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The HTTP Gem: a simple Ruby DSL for making HTTP requests

README.md

The HTTP Gem

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SEO Note

This Gem has the worst name in the history of SEO. But perhaps we can fix that if we all refer to it as "The HTTP Gem", or even better, the "Ruby HTTP Gem".

About

The HTTP Gem is an easy-to-use client library for making requests from Ruby. It uses a simple method chaining system for building requests, similar to Python's Requests

Under the hood, The HTTP Gem uses http_parser.rb, a fast HTTP parsing native extension based on the Node.js parser and a Java port thereof.

Help and Discussion

If you need help or just want to talk about the Ruby HTTP Gem, visit our Google Group, or join by email by sending a message to: ruby-http-gem+subscribe@googlegroups.com.

If you believe you've found a bug, please report it at:

https://github.com/tarcieri/http/issues

Installation

Add this line to your application's Gemfile:

gem 'http'

And then execute:

$ bundle

Or install it yourself as:

$ gem install http

Inside of your Ruby program do:

require 'http'

...to pull it in as a dependency.

Documentation

Please see the HTTP Gem Wiki for more detailed documentation and usage notes.

Basic Usage

Here's some simple examples to get you started:

GET requests

>> HTTP.get("http://www.google.com").to_s
=> "<html><head><meta http-equiv=\"content-type\" content=..."

That's all it takes! To obtain an HTTP::Response object instead of the response body, all we have to do is omit the #to_s on the end:

>> HTTP.get("http://www.google.com")
=> #<HTTP/1.0 200 OK @headers={"Content-Type"=>"text/html; charset=UTF-8", "Date"=>"Fri, ...>
 => #<HTTP::Response/1.1 200 OK @headers={"Content-Type"=>"text/html; ...>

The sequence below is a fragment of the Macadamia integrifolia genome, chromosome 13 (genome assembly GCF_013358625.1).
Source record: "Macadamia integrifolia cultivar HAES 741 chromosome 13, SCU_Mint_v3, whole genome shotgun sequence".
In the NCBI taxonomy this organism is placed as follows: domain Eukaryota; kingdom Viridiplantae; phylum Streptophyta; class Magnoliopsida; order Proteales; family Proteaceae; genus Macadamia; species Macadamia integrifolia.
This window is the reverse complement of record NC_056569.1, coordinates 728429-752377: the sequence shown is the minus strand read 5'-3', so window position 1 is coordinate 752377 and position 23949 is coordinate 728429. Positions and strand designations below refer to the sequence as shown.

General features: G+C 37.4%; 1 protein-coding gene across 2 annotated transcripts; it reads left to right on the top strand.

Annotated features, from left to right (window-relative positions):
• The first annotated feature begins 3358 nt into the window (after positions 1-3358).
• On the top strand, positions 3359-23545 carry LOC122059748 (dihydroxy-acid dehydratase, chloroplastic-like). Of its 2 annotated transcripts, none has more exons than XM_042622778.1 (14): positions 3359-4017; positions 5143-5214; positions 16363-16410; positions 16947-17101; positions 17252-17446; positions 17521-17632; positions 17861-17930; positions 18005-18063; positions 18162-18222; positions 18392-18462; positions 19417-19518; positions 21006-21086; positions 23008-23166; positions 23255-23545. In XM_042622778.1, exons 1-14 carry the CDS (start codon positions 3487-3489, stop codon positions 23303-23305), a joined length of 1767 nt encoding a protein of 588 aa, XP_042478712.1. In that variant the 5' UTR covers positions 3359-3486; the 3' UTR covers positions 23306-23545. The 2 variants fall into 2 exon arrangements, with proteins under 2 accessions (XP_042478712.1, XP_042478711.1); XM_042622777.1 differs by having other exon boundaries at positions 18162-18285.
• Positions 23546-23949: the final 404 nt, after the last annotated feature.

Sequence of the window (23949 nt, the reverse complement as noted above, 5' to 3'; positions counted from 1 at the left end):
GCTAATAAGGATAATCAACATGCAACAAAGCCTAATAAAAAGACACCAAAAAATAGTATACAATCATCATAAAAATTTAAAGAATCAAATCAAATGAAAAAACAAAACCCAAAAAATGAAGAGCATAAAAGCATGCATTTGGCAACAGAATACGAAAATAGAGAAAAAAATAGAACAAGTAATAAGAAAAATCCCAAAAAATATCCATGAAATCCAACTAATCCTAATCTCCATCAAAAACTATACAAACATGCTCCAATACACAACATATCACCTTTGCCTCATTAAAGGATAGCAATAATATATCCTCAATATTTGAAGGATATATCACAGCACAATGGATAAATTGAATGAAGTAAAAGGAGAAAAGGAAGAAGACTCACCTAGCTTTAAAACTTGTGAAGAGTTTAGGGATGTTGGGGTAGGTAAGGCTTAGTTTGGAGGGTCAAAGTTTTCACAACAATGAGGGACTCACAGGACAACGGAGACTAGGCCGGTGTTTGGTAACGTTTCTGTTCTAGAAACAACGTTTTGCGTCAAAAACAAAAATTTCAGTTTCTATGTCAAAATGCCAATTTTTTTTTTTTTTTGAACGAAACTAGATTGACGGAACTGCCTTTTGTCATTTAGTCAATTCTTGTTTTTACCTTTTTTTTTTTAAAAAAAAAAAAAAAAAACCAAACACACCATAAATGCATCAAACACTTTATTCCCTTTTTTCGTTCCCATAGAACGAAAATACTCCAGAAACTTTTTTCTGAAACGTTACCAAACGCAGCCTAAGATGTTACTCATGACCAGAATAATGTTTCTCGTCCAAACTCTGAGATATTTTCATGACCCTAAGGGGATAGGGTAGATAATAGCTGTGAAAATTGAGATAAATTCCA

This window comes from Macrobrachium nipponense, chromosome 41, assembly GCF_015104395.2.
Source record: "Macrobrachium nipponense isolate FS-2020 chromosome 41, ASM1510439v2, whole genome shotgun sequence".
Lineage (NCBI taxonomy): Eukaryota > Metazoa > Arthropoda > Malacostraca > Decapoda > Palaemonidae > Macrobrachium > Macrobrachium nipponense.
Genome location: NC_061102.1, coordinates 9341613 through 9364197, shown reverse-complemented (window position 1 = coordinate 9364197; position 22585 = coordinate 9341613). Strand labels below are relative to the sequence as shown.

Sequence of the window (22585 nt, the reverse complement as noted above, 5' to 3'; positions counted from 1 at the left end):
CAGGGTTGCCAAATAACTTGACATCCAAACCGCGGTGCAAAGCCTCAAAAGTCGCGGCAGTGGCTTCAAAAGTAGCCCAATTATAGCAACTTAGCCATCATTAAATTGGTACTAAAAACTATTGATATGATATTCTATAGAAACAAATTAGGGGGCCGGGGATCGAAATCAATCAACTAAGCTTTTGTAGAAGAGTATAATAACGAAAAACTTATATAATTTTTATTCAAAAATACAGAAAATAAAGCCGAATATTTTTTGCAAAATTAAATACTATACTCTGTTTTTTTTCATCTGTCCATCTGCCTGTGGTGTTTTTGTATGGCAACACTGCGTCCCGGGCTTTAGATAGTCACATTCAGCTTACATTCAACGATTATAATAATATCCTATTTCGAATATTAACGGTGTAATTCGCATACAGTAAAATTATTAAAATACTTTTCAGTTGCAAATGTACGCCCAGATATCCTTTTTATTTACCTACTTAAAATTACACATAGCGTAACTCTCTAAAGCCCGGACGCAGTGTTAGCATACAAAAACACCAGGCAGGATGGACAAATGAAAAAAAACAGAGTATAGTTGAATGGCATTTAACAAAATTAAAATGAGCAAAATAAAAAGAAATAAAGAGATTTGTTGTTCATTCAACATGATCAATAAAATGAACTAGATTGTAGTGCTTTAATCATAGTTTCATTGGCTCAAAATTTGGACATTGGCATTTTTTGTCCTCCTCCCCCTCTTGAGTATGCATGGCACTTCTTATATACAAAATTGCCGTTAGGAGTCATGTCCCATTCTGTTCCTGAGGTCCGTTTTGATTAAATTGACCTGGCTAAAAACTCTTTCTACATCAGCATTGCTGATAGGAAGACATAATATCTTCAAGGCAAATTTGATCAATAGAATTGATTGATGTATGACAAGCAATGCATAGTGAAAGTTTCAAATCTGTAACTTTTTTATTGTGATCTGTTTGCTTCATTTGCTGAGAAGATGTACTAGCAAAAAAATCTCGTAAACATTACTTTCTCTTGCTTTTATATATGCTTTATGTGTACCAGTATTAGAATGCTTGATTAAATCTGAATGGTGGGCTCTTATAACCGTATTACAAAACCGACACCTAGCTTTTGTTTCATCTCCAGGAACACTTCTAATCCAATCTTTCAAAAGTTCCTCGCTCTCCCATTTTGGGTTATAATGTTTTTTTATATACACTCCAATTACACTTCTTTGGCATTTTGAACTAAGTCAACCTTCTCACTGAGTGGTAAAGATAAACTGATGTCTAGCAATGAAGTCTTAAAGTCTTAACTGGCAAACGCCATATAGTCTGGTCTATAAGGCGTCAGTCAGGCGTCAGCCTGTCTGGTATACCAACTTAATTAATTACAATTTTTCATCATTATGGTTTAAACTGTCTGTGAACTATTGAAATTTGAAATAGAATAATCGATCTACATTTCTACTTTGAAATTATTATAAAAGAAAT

We can also obtain an HTTP::ResponseBody object for this response:

>> HTTP.get("http://www.google.com").body
 => #<HTTP::ResponseBody:814d7aac @streaming=false>

The response body can be streamed with HTTP::ResponseBody#readpartial:

>> HTTP.get("http://www.google.com").body.readpartial
 => "<!doctype html><html "

In practice you'll want to bind the HTTP::ResponseBody to a local variable (e.g. "body") and call readpartial on it repeatedly until it returns nil.

POST requests

Making POST requests is simple too. Want to POST a form?

HTTP.post "http://example.com/resource", :form => {:foo => "42"}

Making GET requests with query string parameters is as simple.

HTTP.get "http://example.com/resource", :params => {:foo => "bar"}

Want to POST with a specific body, JSON for instance?

HTTP.post "http://example.com/resource", :json => { :foo => '42' })

It's easy!

Proxy Support

Making request behind proxy is as simple as making them directly. Just specify hostname (or IP address) of your proxy server and it's port, and here you go:

HTTP.via("proxy-hostname.local", 8080)
  .get "http://example.com/resource"

Proxy needs authentication? No problem:

HTTP.via("proxy-hostname.local", 8080, "username", "password")
  .get "http://example.com/resource"

Adding Headers

The HTTP gem uses the concept of chaining to simplify requests. Let's say you want to get the latest commit of this library from Github in JSON format. One way we could do this is by tacking a filename on the end of the URL: